Legendary Indianapolis Colts Coaches Retire and the NFL Machine Rolls On

Jon CavanaughContributor IMay 17, 2009

CLEVELAND - NOVEMBER 30:  Quarterback Peyton Manning #18 of the Indianapolis Colts signals a play at the line of scrimmage behind center during their NFL game against the Cleveland Browns on November 30, 2008 at Cleveland Browns Stadium in Cleveland, Ohio. The Colts defeated the Browns 10-6.  (Photo by Gregory Shamus/Getty Images)

Two more coaching legends have officially departed the Indianapolis Colts.  Offensive coordinator Tom Moore and offensive line coach Howard Mudd, a pair of the NFL’s finest, have been forced into early retirement.

Both coaches chose early retirement rather than lose valuable pension benefits.  The story has been swirling around for weeks before recently becoming official.

I hoped that both men would be on the sidelines this fall but I was officially served the cold dish while tuning in for a nightly dose of SportsCenter.

It seems as if the whole world as we know it has gone mad in the midst of our nation’s economic crisis.  Companies are slashing workers, benefits and products like a bad 70’s horror movie, and the knife cuts right through the heart of America, from our cars to our beloved sports figures.

Their jobs were not eliminated like so many other Americans today, both men left on their own free will.  They are professional coaches and they will not be receiving foreclosure notices in the mail or sleeping in cardboard boxes under a bridge.

I will also admit that I have not done the proper research to fully understand their reasons for leaving or the NFL’s change in the pension program, but it still seems to be a sign of the times, another job related headline in a world full of depressing news.

The issue is burning in our American minds. 

Is my pension safe?  Can I afford to retire? Will I ever retire or am I going to work until my bones crack, my brain shrivels up and I drop dead?

It’s a shocking sight to wake up and see that even the mighty NFL is downsizing and the economic crisis has no boundaries.  Former coach Tony Dungy's personal secretary was even dismissed from the team recently.

Like everything else, the NFL machine will continue to roll on; even if it’s most unique and invaluable parts are caught in the gears and spit out.

Clyde Christensen will take over as the new offensive coordinator—after already being named assistant head coach—and Pete Metzelaars will be the offensive line coach.  Both men have previous coaching experience in the NFL and with the Colts.

Metzelaars was in charge of the O-line at times last year when Mudd was recovering from knee replacement surgery.  Christensen has been involved with the Colts offense for eight seasons and was offensive coordinator in Tampa Bay for the 2001 season. 

The latter make me cringe just thinking about the anemic Bucs offense of those days.

The new coaches don’t come with the same pedigrees as the men they replaced, but few coaches will ever enjoy such lengthy and stellar careers. Moore spent 32 seasons in the NFL and owns three super bowl rings.  Mudd has coached 36 consecutive seasons in the league and has a ring of his own now.

Many will argue that Howard Mudd was more important to the offense. The Colts have consistently been among the league leaders in fewest sacks allowed during Mudd’s 12 seasons with the team.

Tom Moore is no slouch himself, and his influence on the offense extends beyond just sending in three plays and allowing Peyton Manning to decide at the line of scrimmage.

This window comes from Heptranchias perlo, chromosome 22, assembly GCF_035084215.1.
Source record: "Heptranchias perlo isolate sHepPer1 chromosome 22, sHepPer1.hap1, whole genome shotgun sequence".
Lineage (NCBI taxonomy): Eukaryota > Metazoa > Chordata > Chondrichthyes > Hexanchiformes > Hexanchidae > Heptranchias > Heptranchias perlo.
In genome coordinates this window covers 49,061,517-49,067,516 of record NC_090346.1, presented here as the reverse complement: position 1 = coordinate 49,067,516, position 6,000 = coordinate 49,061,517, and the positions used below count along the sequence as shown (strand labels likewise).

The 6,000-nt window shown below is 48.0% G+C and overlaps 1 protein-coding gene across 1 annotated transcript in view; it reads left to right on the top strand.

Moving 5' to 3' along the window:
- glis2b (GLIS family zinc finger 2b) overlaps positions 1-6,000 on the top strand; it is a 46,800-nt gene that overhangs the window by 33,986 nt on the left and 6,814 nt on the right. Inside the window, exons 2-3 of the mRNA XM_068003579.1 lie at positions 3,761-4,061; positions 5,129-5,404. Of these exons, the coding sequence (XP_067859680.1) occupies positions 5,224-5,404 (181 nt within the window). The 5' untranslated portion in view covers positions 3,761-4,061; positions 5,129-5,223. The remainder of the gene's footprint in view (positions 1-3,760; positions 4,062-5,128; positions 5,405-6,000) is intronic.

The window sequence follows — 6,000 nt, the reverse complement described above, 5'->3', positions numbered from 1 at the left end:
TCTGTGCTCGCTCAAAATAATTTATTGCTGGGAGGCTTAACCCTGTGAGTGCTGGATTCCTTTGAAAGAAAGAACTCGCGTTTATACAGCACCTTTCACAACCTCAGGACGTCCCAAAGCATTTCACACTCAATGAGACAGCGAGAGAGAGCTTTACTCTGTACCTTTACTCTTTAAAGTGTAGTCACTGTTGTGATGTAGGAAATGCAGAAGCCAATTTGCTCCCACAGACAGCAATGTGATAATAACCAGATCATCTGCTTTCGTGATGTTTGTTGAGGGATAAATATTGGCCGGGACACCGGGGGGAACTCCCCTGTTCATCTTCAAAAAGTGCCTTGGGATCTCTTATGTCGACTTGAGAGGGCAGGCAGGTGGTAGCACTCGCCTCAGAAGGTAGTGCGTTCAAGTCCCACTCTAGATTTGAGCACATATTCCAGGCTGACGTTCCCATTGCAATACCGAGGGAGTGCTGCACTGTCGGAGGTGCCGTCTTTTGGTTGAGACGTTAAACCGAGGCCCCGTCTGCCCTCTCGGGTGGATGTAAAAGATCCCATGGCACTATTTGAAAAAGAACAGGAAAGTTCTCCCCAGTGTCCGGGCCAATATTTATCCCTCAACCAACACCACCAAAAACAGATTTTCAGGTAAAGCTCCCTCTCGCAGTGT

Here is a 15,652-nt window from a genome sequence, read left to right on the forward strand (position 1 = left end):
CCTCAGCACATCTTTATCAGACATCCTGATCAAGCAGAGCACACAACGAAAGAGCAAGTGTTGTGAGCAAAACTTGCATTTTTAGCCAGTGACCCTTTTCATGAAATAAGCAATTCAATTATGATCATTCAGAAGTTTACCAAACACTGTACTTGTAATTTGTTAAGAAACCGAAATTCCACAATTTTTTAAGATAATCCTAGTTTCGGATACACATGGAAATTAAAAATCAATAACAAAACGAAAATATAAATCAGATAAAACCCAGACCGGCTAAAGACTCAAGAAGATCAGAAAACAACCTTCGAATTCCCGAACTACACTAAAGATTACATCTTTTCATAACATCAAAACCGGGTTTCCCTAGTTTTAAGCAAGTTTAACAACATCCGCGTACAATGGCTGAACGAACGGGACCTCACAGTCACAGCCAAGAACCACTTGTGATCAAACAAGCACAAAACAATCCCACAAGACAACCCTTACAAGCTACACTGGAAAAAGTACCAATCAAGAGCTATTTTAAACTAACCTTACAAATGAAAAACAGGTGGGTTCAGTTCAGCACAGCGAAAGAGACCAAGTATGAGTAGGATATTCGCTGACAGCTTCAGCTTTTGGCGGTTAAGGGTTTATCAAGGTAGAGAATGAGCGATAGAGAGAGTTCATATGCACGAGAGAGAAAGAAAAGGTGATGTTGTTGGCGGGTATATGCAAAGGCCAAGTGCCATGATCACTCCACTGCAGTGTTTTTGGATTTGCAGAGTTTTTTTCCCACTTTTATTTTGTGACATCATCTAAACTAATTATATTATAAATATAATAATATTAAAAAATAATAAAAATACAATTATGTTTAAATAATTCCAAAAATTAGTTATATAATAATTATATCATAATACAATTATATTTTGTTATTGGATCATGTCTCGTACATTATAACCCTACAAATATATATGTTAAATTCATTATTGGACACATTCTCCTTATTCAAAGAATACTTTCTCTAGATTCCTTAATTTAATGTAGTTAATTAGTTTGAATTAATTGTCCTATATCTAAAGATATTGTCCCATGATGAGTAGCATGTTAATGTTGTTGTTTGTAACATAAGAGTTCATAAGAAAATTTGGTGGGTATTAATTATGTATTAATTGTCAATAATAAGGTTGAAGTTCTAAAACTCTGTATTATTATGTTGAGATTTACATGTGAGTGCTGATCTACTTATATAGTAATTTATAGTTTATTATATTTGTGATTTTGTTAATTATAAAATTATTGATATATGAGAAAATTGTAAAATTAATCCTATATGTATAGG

He bought a wealth of experience and ingenuity to Peyton’s career.

Manning has known no other line coach or offensive coordinator during his eleven year playing career, and you would assume that he would eventually have to forgo this luxury at some point.

This also makes the re-signing of center Jeff Saturday more significant.  It gives the Colts another coach on the field and continuity along the line.

Perhaps with new personalities to work with, Manning and Christenson can tinker with the offense a little, add some new wrinkles and make it even more prolific.  Christenson has been with the team for eight years, so he and Manning should be very familiar with one another. There should be a level of trust between them and there has to be because a rift between player and coach can ruin a great offense.  Thankfully there is nothing that suggests such an event will ever occur.

Manning is no loose cannon. In fact, he is the consummate professional and on-the-field coach.  If any quarterback is more equipped to deal with the sudden loss of continuity, it’s Manning.  The Colts offense normally behaves like a well rehearsed and coordinated fighting machine, the envy of offenses at every level of football from Pop Warner to the NFL.

It takes an amazing amount of time and practice to maintain this level of success and it can bog down with any idiosyncrasy or flaw, making it vulnerable to its enemies.  Last year the unthinkable happened when Manning underwent two knee operations, missed pre-season time and inexperienced players were shuffled along the line.

When the Colts do bog down it can be painful and unsettling to watch.  It was only a few years ago Manning was criticized for complicating things by taking too long at the line of scrimmage while pointing and flapping his wings like a prized fighting rooster.  (Forgive me for the comparison Peyton; I know you played in the SEC.)

The effects of the coaching losses will be clear by the end of the season, but at least the new coaches will have a well-tested battleship to work with.  They won’t be going to war with a rusty schooner, and even though the Colts appear to be leaking Hall of Fame caliber coaches, Peyton Manning and crew won’t be acting like a gang of drunken sailors on shore leave.